4. Private student loans for individuals not the debtor, the debtor’s spouse or the debtor’s dependent. Private student loan lenders frequently require a co-signer but the exception to discharge under the bankruptcy code only applies if the higher education expenses are incurred on behalf of the debtor, the debtor’s spouse or the debtor’s dependent.
  5. Debts owed directly to schools for tuition. Since the exception to discharge applies to “an educational benefit, overpayment or loan,” debts owed directly to a school for something other than the receipt of loan funds, grants or scholarships should be dischargeable. For example, tuition, book or room and board fees owed a college should be dischargeable. This exception to discharge has resulted in much litigation, but considerable caselaw supports the position that where no promissory note was signed and no grants or other funds were received by the debtor, the debt owed should be dischargeable in bankruptcy.
  6. Student loans where repayment will cause an “undue hardship” on a debtor or the debtor’s dependents. No exception to discharge has resulted in more litigation than this one because it relies heavily on the special facts present in each debtor’s case. In Iowa, the bankruptcy courts look at all the circumstances of the debtor’s situation to determine whether payment of the student loans would create an undue hardship. Many factors, including the debtor’s health, age, current and future income, expenses, amount of debt and the number and health and age of a debtor’s dependents, all play a role in determining whether the student loans cause an undue hardship.

Although discharging student loans in bankruptcy isn’t easy or often done, in some circumstances the discharge should be clearly available to a debtor. If you have one of the loans or situations mentioned above, contact Nancy L. Thompson Law Office, P.C. to see if you can be helped.

The post Discharging Student Loans in Bankruptcy appeared first on Thompson Law Office, P.C..

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To pay for college many students borrow money from the federal government or a private lender. Student loans made or guaranteed by the federal government usually offer the best terms and repayment plans. For example, some payment plans for federal student loans are tied to a borrower’s income and offer forgiveness of the remaining debt after a borrower makes payments for 20-25 years. Federal student loans also offer subsidized interest rates and more options to borrowers who default on their loans. The problem with federal loans is that there is no statute of limitations on collection, default might result in wage garnishment without court intervention and the government can offset tax refunds and benefits like Social Security.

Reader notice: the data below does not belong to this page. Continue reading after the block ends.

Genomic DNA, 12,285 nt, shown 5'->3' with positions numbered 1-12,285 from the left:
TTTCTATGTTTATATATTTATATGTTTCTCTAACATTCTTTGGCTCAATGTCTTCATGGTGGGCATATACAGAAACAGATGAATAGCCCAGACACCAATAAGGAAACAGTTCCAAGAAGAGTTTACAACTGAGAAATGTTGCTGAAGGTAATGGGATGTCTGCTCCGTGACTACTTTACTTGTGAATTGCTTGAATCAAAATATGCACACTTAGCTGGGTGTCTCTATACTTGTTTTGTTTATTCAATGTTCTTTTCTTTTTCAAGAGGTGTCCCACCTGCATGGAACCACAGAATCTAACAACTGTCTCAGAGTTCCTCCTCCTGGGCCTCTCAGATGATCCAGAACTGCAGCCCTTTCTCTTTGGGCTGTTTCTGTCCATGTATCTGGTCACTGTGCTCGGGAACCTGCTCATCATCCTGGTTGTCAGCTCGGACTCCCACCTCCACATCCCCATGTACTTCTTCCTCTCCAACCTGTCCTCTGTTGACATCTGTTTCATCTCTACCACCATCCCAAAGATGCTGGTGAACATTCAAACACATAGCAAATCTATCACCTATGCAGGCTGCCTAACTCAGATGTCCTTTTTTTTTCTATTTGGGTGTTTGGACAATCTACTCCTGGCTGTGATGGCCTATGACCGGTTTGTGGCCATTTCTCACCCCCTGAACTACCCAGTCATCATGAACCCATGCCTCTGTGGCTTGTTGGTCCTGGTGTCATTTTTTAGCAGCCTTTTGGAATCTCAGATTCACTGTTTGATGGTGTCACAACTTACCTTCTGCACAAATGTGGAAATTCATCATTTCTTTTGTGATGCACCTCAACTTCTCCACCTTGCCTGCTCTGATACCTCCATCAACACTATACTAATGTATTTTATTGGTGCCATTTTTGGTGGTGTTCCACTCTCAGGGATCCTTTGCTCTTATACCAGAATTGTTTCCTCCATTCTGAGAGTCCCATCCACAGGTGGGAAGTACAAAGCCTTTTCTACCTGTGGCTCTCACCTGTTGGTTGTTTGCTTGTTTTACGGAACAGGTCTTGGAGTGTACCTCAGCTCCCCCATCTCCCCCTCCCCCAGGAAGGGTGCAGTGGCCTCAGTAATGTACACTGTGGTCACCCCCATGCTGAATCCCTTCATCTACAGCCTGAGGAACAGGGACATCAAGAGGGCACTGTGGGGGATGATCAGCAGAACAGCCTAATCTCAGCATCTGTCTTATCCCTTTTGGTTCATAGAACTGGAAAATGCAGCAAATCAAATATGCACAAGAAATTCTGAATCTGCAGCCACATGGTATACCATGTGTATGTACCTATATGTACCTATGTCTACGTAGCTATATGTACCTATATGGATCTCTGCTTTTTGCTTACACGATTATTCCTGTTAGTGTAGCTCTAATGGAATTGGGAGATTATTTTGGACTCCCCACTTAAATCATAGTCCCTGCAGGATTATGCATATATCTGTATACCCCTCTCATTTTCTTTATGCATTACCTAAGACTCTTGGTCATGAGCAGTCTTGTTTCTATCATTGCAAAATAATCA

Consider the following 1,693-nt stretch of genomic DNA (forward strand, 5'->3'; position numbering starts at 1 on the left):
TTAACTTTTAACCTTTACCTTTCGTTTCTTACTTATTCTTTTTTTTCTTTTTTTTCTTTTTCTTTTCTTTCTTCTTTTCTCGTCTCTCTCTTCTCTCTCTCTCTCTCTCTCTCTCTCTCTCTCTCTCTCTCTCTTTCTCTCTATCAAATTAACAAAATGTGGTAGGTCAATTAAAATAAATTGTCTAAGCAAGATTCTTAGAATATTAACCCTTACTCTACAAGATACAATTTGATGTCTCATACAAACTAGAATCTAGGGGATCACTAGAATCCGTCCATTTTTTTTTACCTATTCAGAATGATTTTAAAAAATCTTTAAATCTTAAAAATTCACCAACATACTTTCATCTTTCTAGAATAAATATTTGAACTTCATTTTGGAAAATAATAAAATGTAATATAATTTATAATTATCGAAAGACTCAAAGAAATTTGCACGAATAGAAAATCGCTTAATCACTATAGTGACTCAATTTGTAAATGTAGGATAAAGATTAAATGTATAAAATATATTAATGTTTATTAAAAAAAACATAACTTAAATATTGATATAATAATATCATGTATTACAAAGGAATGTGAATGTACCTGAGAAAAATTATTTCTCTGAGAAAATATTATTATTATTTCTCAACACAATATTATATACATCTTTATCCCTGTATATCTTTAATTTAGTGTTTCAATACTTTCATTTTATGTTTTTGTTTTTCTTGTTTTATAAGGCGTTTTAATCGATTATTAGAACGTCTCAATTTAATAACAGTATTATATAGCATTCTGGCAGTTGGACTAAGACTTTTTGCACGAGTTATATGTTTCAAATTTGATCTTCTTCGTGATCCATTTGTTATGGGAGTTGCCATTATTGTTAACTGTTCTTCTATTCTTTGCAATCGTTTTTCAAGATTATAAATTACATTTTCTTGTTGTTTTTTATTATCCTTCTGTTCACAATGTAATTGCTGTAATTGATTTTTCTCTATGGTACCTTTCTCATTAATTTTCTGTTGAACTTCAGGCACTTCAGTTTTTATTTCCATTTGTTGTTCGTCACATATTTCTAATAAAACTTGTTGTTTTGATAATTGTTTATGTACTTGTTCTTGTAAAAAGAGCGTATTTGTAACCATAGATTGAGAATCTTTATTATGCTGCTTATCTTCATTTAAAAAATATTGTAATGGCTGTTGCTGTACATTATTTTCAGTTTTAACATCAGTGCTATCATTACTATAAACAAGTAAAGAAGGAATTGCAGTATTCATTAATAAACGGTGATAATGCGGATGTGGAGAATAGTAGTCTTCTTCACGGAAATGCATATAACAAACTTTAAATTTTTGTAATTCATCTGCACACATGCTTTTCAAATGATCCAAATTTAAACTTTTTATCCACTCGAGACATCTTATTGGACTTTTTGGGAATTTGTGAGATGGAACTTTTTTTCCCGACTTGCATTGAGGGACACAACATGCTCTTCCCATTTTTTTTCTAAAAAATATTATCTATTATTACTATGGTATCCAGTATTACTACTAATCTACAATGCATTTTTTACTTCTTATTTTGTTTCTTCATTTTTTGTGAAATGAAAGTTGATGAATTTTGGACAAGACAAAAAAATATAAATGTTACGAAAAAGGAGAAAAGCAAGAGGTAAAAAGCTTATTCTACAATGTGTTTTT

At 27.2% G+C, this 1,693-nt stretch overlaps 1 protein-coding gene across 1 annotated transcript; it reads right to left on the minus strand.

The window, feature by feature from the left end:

Private student loans, made by a private lender without any involvement of the federal government, don’t come with the same benefits as federal loans. For instance, private lenders aren’t required to offer payments based on a borrower’s income or to forgive debt. Some private lenders might make favorable payment plans and settlements but there are no laws forcing them to do anything helpful for a borrower. Most private loans also require a co-signer.

Many of the lawsuits collecting private student loans in Iowa are filed by one of the National Collegiate Student Loan Trusts. These trusts contain thousands of private student loans sold by the original lenders to National Collegiate Funding and then to one of the trusts. Not only are the loans bought and sold, but the debt collection agency trying to collect the loan has probably also changed.

When a debtor  is sued, the party filing the suit has to prove it owns the debt. If the company suing doesn’t own the debt then it is not the real party to bring the lawsuit. This is an important legal rule. If the company suing a borrower can’t prove ownership of the debt, someone else could sue the same debtor the same debt sometime in the future.

In the lawsuits filed by one of the National Collegiate Student Loan Trusts, the trusts are often unable to prove they own the student loans. They can’t prove the borrower’s loan was sold to the trust or that the loan balance being collected is correct. The original loan documents may be missing and the trusts may be suing after the statute of limitations has passed.

If you have a private student loan being held by one of the National Collegiate Student Loan Trusts and want to know your rights, contact the Nancy L. Thompson Law Office, P.C.

The post Private Student Loan Borrowers Facing Lawsuits appeared first on Thompson Law Office, P.C..